Tuesday, January 5, 2010

Sex, or the Lack Thereof, in Contemporary Literature

Just in time for my Five-Foot Shelf project comes a a fascinating article about sex in modern literature in yesterday's New York Times Magazine!

The article, written by Katie Roiphe and entitled "The Naked and the Conflicted," essentially accuses the most recent generation of male novelists of being prudes, and it backs up its claims. Citing the work of Michael Chabon, David Foster Wallace, Jonathan Franzen, Dave Eggers, Benjamin Kunkel and Jonathan Safran Foer, and comparing them to male novelists of the previous generation such as John Updike, Norman Mailer and Saul Bellow, the author makes a case that male novelists have become a lot more hesitant to explore sexuality than their prececessors.

Rather than an interest in conquest or consummation, there is an obsessive fascination with trepidation, and with a convoluted, postfeminist second-guessing. Compare Kunkel’s tentative and guilt-ridden masturbation scene in “Indecision” with Roth’s famous onanistic exuberance with apple cores, liver and candy wrappers in “Portnoy’s Complaint.” Kunkel: “Feeling extremely uncouth, I put my penis away. I might have thrown it away if I could.” Roth also writes about guilt, of course, but a guilt overridden and swept away, joyously subsumed in the sheer energy of taboo smashing: “How insane whipping out my joint like that! Imagine what would have been had I been caught red-handed! Imagine if I had gone ahead.” In other words, one rarely gets the sense in Roth that he would throw away his penis if he could.

The literary possibilities of their own ambivalence are what beguile this new generation, rather than anything that takes place in the bedroom. In Michael Chabon’s “Mysteries of Pittsburgh,” a woman in a green leather miniskirt and no underwear reads aloud from “The Story of O,” and the protagonist says primly, “I refuse to flog you.” Then take the following descriptions from Jonathan Franzen’s novel “The Corrections”: “As a seducer, he was hampered by ambivalence.” “He had, of course, been a lousy, anxious lover.” “He could hardly believe she hadn’t minded his attacks on her, all his pushing and pawing and poking. That she didn’t feel like a piece of meat that he’d been using.” (And of course there are writers like Jonathan Safran Foer who avoid the corruptions of adult sexuality by choosing children and virgins as their protagonists.) (…)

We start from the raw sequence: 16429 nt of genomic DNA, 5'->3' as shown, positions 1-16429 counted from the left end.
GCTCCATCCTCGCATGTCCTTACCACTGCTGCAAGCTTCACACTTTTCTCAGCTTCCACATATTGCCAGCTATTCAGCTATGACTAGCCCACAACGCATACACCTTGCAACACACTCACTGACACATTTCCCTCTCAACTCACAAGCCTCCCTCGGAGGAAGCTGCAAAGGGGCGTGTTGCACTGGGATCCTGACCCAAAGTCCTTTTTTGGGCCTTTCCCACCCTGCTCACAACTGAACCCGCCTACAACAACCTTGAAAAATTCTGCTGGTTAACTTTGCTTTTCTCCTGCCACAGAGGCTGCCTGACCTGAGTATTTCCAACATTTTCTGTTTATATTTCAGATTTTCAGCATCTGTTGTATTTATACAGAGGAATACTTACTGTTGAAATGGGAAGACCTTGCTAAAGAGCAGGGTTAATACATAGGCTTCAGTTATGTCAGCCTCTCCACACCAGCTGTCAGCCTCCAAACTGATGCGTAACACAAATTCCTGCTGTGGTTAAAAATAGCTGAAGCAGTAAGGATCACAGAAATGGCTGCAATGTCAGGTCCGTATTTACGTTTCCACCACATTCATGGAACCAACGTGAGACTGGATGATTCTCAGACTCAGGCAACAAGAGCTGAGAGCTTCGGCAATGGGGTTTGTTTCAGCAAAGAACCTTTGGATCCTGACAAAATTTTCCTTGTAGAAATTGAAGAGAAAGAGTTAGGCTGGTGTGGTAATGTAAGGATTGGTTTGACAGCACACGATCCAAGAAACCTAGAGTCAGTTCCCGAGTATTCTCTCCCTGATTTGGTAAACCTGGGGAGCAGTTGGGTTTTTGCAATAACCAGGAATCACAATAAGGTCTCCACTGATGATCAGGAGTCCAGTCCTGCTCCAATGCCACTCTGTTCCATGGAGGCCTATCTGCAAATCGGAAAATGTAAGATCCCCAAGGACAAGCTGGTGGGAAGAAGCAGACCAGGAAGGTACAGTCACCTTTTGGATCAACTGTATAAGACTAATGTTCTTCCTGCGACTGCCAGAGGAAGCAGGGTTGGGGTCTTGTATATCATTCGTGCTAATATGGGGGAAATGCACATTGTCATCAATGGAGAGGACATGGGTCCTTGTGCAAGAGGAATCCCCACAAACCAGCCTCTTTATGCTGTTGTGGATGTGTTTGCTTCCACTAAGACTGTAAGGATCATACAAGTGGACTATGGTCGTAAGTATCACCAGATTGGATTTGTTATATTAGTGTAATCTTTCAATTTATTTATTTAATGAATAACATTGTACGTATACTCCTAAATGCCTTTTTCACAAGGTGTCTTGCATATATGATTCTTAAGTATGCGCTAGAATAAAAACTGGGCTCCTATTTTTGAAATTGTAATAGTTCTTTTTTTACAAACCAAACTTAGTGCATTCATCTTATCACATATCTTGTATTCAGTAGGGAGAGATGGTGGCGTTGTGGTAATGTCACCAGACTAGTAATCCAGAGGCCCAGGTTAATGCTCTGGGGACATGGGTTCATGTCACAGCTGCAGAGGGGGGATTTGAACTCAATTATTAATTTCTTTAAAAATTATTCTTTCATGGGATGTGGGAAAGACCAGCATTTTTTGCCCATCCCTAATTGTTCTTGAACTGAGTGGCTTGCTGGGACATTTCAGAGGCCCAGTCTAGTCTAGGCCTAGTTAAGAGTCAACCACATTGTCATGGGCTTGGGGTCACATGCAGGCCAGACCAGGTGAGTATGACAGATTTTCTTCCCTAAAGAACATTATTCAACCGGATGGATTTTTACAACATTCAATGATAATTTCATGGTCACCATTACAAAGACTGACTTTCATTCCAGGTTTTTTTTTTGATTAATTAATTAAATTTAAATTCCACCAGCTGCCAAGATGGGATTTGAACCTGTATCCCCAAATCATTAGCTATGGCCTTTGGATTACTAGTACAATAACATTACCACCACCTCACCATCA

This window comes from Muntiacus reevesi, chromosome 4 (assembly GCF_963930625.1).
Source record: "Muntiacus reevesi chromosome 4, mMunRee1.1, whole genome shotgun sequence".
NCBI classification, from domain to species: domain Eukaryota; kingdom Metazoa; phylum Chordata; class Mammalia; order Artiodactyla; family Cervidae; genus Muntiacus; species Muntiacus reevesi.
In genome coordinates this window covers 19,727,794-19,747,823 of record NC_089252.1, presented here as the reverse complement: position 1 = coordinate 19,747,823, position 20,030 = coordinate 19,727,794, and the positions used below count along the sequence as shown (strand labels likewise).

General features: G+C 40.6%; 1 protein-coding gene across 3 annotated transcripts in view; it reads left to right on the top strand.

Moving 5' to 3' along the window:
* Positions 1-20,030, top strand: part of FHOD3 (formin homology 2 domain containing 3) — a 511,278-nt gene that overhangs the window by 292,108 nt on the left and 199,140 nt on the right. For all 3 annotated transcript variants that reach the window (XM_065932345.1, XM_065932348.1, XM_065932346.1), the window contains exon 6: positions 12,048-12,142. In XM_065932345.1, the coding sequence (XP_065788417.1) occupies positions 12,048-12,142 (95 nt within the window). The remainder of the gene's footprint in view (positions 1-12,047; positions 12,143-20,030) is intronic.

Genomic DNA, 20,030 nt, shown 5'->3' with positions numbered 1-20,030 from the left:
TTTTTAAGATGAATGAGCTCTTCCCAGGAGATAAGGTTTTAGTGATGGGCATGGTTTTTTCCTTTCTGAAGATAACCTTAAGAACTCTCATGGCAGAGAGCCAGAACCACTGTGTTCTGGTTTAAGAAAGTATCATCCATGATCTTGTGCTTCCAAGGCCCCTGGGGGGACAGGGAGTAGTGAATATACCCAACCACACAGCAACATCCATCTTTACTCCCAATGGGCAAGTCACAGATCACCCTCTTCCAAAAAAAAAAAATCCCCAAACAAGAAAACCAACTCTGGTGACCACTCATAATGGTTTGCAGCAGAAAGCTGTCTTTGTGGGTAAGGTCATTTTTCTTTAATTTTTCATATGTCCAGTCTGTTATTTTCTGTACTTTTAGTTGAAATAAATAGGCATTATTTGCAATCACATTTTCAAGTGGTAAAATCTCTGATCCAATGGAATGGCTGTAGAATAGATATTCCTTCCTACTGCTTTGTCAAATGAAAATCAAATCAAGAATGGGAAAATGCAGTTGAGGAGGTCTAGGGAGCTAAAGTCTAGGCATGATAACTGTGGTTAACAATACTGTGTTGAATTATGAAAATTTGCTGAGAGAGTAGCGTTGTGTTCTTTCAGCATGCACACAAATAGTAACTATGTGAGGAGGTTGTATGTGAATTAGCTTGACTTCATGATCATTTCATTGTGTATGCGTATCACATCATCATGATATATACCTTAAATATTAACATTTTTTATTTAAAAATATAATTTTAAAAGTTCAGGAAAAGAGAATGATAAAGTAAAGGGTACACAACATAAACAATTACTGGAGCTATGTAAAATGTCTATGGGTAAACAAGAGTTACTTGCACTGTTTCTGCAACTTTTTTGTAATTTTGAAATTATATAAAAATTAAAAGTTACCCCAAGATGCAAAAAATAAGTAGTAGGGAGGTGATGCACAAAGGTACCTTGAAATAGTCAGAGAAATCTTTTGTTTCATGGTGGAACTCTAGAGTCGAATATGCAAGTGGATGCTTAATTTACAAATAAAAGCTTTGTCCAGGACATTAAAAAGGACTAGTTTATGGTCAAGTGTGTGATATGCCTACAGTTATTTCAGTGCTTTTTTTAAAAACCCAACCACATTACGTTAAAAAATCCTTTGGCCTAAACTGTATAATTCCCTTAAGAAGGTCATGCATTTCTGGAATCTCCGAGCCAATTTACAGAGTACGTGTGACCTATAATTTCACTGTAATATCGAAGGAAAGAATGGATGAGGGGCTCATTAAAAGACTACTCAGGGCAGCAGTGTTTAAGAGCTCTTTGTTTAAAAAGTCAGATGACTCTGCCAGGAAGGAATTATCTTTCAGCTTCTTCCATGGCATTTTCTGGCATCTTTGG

The younger writers are so self-¬conscious, so steeped in a certain kind of liberal education, that their characters can’t condone even their own sexual impulses; they are, in short, too cool for sex. Even the mildest display of male aggression is a sign of being overly hopeful, overly earnest or politically un¬toward. For a character to feel himself, even fleetingly, a conquering hero is somehow passé. More precisely, for a character to attach too much importance to sex, or aspiration to it, to believe that it might be a force that could change things, and possibly for the better, would be hopelessly retrograde. Passivity, a paralyzed sweetness, a deep ambivalence about sexual appetite, are somehow taken as signs of a complex and admirable inner life. These are writers in love with irony, with the literary possibility of self-consciousness so extreme it almost precludes the minimal abandon necessary for the sexual act itself, and in direct rebellion against the Roth, Updike and Bellow their college girlfriends denounced. (Recounting one such denunciation, David Foster Wallace says a friend called Updike “just a penis with a thesaurus”).